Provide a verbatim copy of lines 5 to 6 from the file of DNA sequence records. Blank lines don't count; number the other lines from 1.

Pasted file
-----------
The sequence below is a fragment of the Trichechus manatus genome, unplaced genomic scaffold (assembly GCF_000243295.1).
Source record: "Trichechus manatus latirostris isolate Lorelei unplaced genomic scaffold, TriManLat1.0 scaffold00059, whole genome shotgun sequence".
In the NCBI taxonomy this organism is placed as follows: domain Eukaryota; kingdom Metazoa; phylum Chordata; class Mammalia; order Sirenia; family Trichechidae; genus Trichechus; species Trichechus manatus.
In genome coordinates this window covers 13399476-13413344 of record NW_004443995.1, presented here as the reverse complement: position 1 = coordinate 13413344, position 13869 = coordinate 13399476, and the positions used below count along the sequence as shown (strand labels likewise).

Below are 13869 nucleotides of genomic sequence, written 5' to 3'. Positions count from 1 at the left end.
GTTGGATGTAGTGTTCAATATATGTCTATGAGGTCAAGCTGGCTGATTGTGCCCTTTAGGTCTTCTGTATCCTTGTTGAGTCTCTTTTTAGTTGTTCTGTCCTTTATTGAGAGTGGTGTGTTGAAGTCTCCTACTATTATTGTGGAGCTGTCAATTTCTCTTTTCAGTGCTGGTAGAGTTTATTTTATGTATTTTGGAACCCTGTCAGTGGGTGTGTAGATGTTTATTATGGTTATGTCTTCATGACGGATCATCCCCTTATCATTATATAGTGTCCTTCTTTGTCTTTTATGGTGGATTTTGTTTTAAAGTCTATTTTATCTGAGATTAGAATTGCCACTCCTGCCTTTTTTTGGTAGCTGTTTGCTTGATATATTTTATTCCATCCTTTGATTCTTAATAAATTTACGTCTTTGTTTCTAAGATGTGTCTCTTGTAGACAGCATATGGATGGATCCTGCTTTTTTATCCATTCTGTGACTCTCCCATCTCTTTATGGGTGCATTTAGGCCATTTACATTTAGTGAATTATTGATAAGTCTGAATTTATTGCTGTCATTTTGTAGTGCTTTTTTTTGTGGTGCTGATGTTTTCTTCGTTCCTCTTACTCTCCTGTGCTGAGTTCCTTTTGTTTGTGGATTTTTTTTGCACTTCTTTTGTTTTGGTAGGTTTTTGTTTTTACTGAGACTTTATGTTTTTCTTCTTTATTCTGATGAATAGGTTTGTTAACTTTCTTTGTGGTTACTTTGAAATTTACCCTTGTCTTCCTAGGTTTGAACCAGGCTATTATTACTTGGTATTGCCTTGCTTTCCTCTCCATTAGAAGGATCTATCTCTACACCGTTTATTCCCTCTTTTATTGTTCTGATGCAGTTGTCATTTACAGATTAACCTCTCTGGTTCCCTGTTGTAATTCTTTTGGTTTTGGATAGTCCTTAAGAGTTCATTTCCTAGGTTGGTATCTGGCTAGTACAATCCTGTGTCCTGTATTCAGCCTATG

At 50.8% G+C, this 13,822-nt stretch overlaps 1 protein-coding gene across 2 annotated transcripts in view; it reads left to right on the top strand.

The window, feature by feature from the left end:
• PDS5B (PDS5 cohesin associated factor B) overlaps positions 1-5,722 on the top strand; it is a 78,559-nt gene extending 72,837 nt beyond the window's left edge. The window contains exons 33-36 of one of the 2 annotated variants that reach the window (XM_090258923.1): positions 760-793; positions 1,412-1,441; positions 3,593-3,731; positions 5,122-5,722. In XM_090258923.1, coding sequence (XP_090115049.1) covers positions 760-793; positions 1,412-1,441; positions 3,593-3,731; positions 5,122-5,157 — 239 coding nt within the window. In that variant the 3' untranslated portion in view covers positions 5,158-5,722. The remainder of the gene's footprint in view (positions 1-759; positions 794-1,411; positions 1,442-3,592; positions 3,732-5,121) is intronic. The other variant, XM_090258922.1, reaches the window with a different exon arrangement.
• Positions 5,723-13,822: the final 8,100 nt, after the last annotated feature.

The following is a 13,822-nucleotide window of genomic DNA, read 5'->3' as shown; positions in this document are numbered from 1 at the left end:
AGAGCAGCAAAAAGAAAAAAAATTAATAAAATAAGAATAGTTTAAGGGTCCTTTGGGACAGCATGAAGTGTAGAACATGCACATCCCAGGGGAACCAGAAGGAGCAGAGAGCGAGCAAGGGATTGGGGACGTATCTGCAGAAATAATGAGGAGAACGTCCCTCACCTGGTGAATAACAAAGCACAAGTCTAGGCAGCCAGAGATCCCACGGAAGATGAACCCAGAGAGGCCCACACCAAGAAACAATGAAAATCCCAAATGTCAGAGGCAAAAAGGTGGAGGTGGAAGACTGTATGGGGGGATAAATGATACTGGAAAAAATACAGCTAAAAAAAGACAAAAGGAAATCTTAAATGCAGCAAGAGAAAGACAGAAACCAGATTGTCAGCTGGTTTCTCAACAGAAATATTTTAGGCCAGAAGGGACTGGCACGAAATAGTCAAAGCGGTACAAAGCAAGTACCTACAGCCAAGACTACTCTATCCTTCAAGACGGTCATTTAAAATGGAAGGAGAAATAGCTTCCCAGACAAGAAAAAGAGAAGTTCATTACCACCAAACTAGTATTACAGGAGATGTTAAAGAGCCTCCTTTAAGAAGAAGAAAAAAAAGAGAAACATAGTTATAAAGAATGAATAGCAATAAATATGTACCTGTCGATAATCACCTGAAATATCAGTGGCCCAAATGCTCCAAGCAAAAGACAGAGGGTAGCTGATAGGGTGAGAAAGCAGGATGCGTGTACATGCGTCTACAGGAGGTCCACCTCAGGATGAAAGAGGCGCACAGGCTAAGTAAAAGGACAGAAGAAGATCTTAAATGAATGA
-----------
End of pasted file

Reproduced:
Below are 13869 nucleotides of genomic sequence, written 5' to 3'. Positions count from 1 at the left end.
GTTGGATGTAGTGTTCAATATATGTCTATGAGGTCAAGCTGGCTGATTGTGCCCTTTAGGTCTTCTGTATCCTTGTTGAGTCTCTTTTTAGTTGTTCTGTCCTTTATTGAGAGTGGTGTGTTGAAGTCTCCTACTATTATTGTGGAGCTGTCAATTTCTCTTTTCAGTGCTGGTAGAGTTTATTTTATGTATTTTGGAACCCTGTCAGTGGGTGTGTAGATGTTTATTATGGTTATGTCTTCATGACGGATCATCCCCTTATCATTATATAGTGTCCTTCTTTGTCTTTTATGGTGGATTTTGTTTTAAAGTCTATTTTATCTGAGATTAGAATTGCCACTCCTGCCTTTTTTTGGTAGCTGTTTGCTTGATATATTTTATTCCATCCTTTGATTCTTAATAAATTTACGTCTTTGTTTCTAAGATGTGTCTCTTGTAGACAGCATATGGATGGATCCTGCTTTTTTATCCATTCTGTGACTCTCCCATCTCTTTATGGGTGCATTTAGGCCATTTACATTTAGTGAATTATTGATAAGTCTGAATTTATTGCTGTCATTTTGTAGTGCTTTTTTTTGTGGTGCTGATGTTTTCTTCGTTCCTCTTACTCTCCTGTGCTGAGTTCCTTTTGTTTGTGGATTTTTTTTGCACTTCTTTTGTTTTGGTAGGTTTTTGTTTTTACTGAGACTTTATGTTTTTCTTCTTTATTCTGATGAATAGGTTTGTTAACTTTCTTTGTGGTTACTTTGAAATTTACCCTTGTCTTCCTAGGTTTGAACCAGGCTATTATTACTTGGTATTGCCTTGCTTTCCTCTCCATTAGAAGGATCTATCTCTACACCGTTTATTCCCTCTTTTATTGTTCTGATGCAGTTGTCATTTACAGATTAACCTCTCTGGTTCCCTGTTGTAATTCTTTTGGTTTTGGATAGTCCTTAAGAGTTCATTTCCTAGGTTGGTATCTGGCTAGTACAATCCTGTGTCCTGTATTCAGCCTATG